7) Up to 95 MPH with a fastball that eventually was in the 91-94 MPH range over a long inning, Jason Flores showed no signs of slowing down. He’s definitely one of the top uncommitted prospects in the nation and he throws hard each time he’s on the mound. Another look reinforced that I’m a big fan of his operation, and he showed his multi-sport athleticism when he bounced off the mound quickly and easily to cover first base; it also reinforced that he continues to tinker with his breaking ball and this time it looked closer to a true slider at 79-81 MPH with spin around 2600 RPM. Flores, who showed a firm changeup in warmups but didn’t use it in the game, looked a tad fatigued as the inning went on, which led to some uncharacteristically loose control. Don’t buy it. He’s going to throw quality strikes, and when his fastball shape improves – it again found itself in a “dead zone” fairly often – in the future, it’s going to make a big difference. 

8) Recent Texas commitment Cooper Powell (Colleyville Heritage) showed why he was a new addition to the Five Tool Texas 55 and why Texas made the move to lock him up. From the left side from a somewhat uniquely lower slot, Powell sat 88-91 MPH with his fastball, threw a lot of strikes and showed his quality, 76-78 MPH slider. Another Texas commitment also had a really strong pitching appearance: Brody Walls, who was the only 2025 prospect who played. The McKinney Boyd product recorded whiffs on all three pitches – fastball (90-92 MPH; 2400 RPM), slider (82-83 MPH), changeup (83-84 MPH; 1600 RPM). In fact, you could make a case his inning was better than anyone who pitched. The Longhorns featured three commitments participating and the last member of the trio was Highland Park lefty Jordan Stribling. While Stribling’s stuff flashed with a fastball up to 91 MPH, his control was again an issue. 

9) Quick hitters on some more North Texas Scout players before a few final thoughts on Grayson:

Connor Mohan (Burleson Centennial; Texas Tech commitment) was up to 91 MPH with his fastball, which featured inconsistent shape, and his 84-85 MPH flashed. Oklahoma commitment and Rockwall two-way standout Pearson Riebock touched 91 MPH and his low-spin changeup at 84-86 MPH with around 1400 RPM really stood out. Recent McLennan commitment and Keller right-hander Mason Cook reached back to throw 91-92 MPH during his inning with a really interesting, low-spin changeup at 86 MPH with spin as low as 1368 RPM. Chris Patterson, an uncommitted right-handed hitter from Prestonwood Christian Academy with notable physical projection, swings a heavy barrel that created some jump off the bat in batting practice and he really tries to catch the ball out in front when he hits. He plays all over the infield, but I'd like to see what he looks like in the outfield too because of his athleticism. Wyatt Sanford showed a future 60 arm when he easily cut down a runner at home with a perfect relay throw from shallow center field, but had a quiet game in the batter’s box. With a ball stung 98 MPH off the bat, Elbert “Trey” Craig showed when he can get the barrel to the baseball, he can impact it as well as anyone in the state, but his batting practice rounds showed he needs to find some consistency with his swing and quiet the rest of his body during his hunt for impact. In four at-bats, V.R. Eaton’s Nathan Tobin walked twice with a lineout and a strikeout. Zane Becker smacked a hard single and ran down the line in 4.47 seconds.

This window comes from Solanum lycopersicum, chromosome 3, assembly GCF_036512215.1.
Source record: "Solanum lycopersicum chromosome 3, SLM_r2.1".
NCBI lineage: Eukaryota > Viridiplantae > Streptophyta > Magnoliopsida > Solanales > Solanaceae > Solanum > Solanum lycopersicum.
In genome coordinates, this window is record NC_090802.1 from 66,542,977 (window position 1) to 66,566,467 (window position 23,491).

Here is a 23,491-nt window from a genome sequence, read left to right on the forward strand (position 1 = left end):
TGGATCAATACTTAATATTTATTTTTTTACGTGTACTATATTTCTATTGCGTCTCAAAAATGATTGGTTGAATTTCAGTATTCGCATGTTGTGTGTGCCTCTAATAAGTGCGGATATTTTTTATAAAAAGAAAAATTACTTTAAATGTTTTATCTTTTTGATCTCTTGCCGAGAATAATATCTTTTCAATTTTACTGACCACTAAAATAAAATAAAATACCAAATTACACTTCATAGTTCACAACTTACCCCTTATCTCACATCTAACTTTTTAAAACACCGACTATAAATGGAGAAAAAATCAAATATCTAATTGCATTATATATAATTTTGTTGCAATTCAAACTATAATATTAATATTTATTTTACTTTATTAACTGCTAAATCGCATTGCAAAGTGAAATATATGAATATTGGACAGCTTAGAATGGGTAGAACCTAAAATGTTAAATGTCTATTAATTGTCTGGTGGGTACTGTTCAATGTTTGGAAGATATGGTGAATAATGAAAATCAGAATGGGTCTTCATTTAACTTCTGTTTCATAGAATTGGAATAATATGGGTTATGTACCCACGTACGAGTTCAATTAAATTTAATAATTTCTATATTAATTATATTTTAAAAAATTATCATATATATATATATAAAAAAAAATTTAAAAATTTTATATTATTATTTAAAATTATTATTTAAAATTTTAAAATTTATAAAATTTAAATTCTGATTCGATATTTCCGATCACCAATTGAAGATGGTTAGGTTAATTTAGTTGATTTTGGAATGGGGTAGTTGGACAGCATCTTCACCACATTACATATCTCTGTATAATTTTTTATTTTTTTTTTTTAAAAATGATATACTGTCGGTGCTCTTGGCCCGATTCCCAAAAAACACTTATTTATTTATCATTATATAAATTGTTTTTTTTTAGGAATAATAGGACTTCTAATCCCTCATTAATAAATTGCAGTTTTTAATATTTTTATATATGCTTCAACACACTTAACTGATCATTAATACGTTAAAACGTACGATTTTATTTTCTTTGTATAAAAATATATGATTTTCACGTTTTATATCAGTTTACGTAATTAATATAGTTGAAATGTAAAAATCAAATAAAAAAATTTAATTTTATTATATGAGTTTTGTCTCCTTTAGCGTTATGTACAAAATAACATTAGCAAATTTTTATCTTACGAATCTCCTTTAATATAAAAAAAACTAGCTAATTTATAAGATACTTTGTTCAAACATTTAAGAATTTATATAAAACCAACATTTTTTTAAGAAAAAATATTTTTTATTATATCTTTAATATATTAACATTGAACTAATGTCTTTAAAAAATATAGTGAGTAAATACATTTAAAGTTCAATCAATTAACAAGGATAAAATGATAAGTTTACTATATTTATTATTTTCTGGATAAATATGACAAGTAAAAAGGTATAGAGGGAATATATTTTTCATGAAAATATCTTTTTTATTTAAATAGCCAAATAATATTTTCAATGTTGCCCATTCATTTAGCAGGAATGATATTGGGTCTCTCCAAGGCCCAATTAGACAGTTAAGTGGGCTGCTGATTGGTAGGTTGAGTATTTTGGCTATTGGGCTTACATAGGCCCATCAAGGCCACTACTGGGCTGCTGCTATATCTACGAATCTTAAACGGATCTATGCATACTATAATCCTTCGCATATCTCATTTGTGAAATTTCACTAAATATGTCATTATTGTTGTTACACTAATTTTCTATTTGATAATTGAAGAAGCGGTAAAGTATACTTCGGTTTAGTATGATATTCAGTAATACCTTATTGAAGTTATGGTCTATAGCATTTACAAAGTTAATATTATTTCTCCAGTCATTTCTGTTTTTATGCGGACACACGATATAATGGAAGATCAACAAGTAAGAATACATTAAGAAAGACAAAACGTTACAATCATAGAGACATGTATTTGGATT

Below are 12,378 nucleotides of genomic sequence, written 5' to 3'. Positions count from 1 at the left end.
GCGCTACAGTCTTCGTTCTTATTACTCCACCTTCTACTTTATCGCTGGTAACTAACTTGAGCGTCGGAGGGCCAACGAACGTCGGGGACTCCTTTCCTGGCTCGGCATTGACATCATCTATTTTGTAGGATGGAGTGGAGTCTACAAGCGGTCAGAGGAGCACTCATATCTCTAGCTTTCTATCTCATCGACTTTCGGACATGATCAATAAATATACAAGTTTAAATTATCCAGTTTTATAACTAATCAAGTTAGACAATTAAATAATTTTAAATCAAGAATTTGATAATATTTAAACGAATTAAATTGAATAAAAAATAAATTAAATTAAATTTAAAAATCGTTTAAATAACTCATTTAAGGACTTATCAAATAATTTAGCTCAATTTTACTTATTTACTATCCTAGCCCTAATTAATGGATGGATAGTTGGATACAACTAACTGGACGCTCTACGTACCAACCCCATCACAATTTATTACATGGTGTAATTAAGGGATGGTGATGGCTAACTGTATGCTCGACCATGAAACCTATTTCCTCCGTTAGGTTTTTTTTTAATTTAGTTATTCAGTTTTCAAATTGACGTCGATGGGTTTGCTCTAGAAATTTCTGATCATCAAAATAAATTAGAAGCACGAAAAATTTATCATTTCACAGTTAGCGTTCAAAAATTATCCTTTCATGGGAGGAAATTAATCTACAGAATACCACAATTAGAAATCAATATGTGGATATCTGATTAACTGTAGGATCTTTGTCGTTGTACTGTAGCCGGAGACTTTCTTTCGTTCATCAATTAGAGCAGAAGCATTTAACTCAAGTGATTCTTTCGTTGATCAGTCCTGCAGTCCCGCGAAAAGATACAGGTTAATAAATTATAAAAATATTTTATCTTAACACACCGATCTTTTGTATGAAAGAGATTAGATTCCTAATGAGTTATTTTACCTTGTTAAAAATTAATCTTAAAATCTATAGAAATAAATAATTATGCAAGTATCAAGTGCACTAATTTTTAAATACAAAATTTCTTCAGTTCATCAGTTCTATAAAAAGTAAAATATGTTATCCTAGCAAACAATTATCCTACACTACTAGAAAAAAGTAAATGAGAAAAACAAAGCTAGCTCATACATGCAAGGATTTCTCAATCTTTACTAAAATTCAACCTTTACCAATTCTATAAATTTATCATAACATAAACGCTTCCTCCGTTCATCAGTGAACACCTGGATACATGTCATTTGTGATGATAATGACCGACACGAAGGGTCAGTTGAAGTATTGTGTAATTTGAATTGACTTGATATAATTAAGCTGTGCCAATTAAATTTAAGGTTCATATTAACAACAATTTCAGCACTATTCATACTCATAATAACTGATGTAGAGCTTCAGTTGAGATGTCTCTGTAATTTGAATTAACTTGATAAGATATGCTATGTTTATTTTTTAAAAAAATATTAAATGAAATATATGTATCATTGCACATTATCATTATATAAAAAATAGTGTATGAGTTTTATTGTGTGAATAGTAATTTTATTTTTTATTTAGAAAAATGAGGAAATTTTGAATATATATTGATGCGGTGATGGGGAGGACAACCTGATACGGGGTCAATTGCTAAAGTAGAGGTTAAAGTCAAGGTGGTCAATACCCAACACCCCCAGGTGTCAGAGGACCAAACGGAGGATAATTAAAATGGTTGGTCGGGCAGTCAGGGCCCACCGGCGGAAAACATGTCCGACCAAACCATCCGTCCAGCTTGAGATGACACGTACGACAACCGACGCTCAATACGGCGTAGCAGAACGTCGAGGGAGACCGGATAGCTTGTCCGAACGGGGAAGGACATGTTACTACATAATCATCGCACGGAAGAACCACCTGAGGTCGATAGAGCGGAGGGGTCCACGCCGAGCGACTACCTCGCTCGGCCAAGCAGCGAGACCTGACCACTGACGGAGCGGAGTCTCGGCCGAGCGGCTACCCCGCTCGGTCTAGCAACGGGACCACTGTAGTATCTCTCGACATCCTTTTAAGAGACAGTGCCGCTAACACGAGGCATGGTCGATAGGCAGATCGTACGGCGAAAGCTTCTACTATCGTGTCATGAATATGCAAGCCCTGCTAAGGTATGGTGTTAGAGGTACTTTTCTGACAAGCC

10) Some Grayson quick hitters:

I thought Mason Ruiz had the best night in the batter’s box and should provide a quality, consistent presence in the middle of Grayson’s lineup. He has a bat-first profile at first base and also stepped onto the mound to give Grayson a look from the left side. Sloan Bennett flew down the line in 4.11 seconds and is a compact but physical, twitchy athlete. Trey Oblas, a left-handed hitting outfield and first baseman, took maybe my favorite swing of the night when he nearly hit a homer out to right field in a tough left-on-left matchup versus a good fastball. I liked the at-bats of Brice Smith and Jackson Harrel had one of the bright moments when he hammered a run-scoring double into the left-center gap. On the mound, David Jeon was fascinating. Alternating between a submarine look with a fastball-slider combo and an over-the-top look with a fastball, curveball and slider, Jeon was actually able to throw strikes at a fairly decent clip considering the surprising slot changes. From over-the-top, Jeon was up to 92 MPH and from down under he touched 88 MPH. He could spin the ball well both ways. Lefty John Tomasek was up to 89 MPH with good shape/carry accompanying his fastball. 

Dustin McComas
Senior Editor